In response to "Framingham: Politics, scripture at breakfast", it is
simply wrong for politicians and newspaper editors to cater
to a religion that believes in a large imaginary angry genocidal sky creature
who selected jews as his favorite tribe and subsequently drowned all but
eight of them (Noah's ark) and they discriminate against non jews. The
discriminatory behaviour is very carefully and meticulously documented and
required behaviour in their holy book, the Torah.
This represents one of many problems with Framingham politics. Which God does each politician/editor support? the one-headed god, the three headed god or Allah?. Grown men and women older than fifteen believe in this fantasy? Political events should not be held in any kind of religious building including our very own government financed Cushing Chapel.
Temple Beth Am should lose their tax exemption status for getting involved in politics in the public domain in such a blatant way. I will examine this angle myself. How dare these arrogant people try to mingle their stupid fairy tales with political reality. The newspaper editor, strangely enough, made no commentaries on their ridiculous beliefs. Hmmm!
I thought Framingham had hit a new low with the rants of the Charter Commission, but our wannabe political leaders continue to dig deeper (like our Speen Street DPW excavator) into the dark side of the Twilight Zone using Jack Lewis, a Unitarian minister as their guide. We are so lucky to be amongst the enlightened. Show us the way, O'Pious One
|Framingham: Politics, scripture at breakfast||Date|
|Brad Avery 508-626-4449||Metrowest Daily News|
FRAMINGHAM - Political speeches blended with scripture Sunday at a Temple Beth Am Brotherhood breakfast featuring the state representative candidates for the 7th Middlesex seat.
Democrat Jack Lewis, of Framingham, and Republican Yolanda Greaves, of Ashland, gave brief stump speeches to make their appeals for taking the open seat held by retiring Rep. Tom Sannicandro, D-Ashland.
Lewis, a Unitarian minister and founder of nonprofit OUT MetroWest, said being in a house of worship made it tricky not to switch from a political frame of mind to preaching. Running on a progressive platform with a focus on seniors, schools and the working class, Lewis ultimately dug into the scripture to invoke the story of Noah's Ark.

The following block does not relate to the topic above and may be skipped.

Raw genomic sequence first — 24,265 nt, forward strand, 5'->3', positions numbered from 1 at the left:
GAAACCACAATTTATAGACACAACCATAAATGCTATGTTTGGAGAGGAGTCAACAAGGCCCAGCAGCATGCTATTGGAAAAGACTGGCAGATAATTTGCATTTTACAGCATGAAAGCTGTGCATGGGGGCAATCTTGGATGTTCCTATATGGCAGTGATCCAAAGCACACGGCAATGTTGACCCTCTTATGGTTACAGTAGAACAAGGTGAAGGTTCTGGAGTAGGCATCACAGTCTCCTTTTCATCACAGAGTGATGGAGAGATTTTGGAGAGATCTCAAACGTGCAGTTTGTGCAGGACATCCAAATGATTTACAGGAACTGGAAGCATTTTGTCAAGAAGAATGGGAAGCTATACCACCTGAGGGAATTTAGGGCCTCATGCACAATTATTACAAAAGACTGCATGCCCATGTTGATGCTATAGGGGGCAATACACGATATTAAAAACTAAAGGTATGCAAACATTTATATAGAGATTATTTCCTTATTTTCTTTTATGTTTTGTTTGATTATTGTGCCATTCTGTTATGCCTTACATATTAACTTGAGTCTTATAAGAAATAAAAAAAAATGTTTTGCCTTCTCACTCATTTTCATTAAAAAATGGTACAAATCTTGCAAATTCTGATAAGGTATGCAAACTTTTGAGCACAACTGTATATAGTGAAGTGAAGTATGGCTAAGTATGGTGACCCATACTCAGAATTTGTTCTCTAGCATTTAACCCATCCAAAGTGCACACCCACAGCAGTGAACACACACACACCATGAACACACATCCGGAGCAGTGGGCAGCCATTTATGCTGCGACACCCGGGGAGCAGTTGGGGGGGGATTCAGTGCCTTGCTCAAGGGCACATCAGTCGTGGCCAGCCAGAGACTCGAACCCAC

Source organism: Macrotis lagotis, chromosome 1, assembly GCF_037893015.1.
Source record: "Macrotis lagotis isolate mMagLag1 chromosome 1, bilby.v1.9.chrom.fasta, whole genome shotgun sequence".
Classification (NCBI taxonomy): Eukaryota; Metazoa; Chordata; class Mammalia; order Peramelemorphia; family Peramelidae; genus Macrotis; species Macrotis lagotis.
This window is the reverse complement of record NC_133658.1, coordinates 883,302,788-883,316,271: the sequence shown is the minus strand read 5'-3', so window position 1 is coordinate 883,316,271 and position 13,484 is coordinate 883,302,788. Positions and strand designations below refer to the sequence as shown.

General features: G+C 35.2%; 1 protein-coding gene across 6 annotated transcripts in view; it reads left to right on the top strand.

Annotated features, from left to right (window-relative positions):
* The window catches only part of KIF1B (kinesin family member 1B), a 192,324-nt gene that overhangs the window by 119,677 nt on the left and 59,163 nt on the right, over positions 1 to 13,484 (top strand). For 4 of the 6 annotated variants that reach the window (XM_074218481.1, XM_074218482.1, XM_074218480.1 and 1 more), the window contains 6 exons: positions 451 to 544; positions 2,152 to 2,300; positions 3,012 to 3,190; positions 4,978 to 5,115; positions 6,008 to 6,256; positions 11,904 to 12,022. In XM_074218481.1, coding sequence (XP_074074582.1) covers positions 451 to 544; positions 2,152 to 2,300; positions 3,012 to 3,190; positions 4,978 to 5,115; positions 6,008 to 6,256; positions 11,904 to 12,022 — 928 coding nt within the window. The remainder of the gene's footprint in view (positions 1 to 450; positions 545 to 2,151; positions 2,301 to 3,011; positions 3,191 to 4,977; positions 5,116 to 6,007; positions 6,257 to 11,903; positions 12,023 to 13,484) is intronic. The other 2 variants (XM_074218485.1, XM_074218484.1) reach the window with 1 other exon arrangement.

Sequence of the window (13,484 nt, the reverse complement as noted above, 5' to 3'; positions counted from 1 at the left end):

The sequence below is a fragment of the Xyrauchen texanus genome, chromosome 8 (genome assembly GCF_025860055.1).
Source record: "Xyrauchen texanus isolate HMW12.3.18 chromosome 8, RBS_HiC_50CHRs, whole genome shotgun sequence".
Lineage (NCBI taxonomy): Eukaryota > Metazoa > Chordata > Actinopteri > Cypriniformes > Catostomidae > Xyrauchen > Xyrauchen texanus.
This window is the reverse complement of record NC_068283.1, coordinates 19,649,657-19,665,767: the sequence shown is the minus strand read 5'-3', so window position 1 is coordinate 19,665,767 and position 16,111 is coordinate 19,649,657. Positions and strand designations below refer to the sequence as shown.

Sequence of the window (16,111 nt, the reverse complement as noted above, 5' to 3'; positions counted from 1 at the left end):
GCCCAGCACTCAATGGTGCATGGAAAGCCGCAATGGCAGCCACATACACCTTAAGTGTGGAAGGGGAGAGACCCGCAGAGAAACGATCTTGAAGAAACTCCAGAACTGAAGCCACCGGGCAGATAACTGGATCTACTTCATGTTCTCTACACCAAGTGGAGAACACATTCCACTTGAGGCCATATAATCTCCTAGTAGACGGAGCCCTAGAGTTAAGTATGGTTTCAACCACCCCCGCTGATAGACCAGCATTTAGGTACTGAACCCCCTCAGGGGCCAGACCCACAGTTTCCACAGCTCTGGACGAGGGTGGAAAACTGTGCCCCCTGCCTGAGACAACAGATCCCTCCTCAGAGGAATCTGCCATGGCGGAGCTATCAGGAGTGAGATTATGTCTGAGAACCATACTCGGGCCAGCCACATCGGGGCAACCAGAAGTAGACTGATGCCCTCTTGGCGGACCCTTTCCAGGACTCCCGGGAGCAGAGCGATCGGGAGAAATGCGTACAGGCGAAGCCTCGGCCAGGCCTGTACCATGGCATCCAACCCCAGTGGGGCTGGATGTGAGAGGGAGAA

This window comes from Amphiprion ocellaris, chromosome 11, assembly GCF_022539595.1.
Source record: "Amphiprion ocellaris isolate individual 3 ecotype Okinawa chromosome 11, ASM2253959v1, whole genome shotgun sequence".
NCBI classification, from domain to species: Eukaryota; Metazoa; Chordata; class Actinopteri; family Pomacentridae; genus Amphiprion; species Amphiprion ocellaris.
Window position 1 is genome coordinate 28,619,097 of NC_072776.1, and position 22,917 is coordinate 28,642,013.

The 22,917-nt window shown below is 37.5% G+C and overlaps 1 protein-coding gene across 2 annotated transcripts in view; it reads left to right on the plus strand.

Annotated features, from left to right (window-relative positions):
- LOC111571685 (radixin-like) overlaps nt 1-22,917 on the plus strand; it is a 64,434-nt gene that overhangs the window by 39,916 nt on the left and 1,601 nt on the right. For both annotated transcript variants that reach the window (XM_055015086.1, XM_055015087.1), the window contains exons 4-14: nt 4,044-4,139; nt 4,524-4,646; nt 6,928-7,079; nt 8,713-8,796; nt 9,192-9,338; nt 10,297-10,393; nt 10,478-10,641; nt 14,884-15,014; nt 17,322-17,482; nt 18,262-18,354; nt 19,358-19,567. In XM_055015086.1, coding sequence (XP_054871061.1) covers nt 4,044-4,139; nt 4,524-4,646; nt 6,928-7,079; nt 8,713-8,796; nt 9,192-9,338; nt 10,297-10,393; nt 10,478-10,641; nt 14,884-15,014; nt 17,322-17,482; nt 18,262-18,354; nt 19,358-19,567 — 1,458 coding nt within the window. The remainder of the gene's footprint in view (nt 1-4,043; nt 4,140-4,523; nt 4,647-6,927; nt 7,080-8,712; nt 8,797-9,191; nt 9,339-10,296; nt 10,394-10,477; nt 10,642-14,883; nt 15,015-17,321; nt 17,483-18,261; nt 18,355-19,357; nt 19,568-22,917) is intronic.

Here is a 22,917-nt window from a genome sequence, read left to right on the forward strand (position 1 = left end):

"The residents of that ark knew that they all needed each other," Lewis said. "No one had the luxury of being greedy or taking more than their fair share. No one had the luxury of telling anyone else they didn't belong on the boat. Those lions in the narrative couldn't look around, as hungry as they might be, and eat the final gazelle. Everyone had an obligation to realize they were all in it together."
Lewis said he was "eager to continue the hard work" of Sannicandro.
Greaves, an Ashland selectman and former school committee member, said she also wants to focus on helping seniors and the working class, but hopes to do so in a "fiscally responsible" manner. Following Lewis' Noah's Ark lead, Greaves added that the story wasn't only about working together, but also about showing people that "the way the world was maybe wasn't the way it should be."
"I look to move to the statehouse to continue some of the work that Tom (Sannicandro) has done, but I'd also like us to change up the dialogue," Greaves said. "I think we need to have more discussion and debate and balance on Beacon Hill. I decided to run as a Republican because I believe we need to be fiscally responsible. We need to look at how we're spending our tax dollars, we need to look at our middle class, we need to look at everybody and make sure our tax dollars are used responsibly and wisely."
After the candidates, Democratic campaign consultant Michael Goldman, president of Goldman Associates, spoke on behalf of Hillary Clinton; and attorney Marty Lamb, a former U.S. representative candidate, spoke on behalf of Donald Trump in the presidential race.
Running with the morning's biblical theme, Goldman compared Clinton to King David - an experienced and great leader but not without flaws.
"History will record that Hillary Clinton was both a candidate with imperfections as well as the most qualified man or woman to ever run for president," Goldman said.
Lamb, who is also the vice chairman of the Make Massachusetts Great Again PAC, argued Trump is the best candidate for Israel and the Middle East and said as president Trump would do away with the Obama administration's foreign policy, which among other issues refuses to accept Jerusalem as the capital of Israel.
"Donald Trump wants to achieve peace through strength," he said. "He wants to support our friends and allies and stop the growing hegemony of Iran and defeat ISIS. Donald Trump is a true friend of Israel."
MetroWest Daily News opinion editor Rick Holmes also spoke at the breakfast to explain this year's ballot questions.
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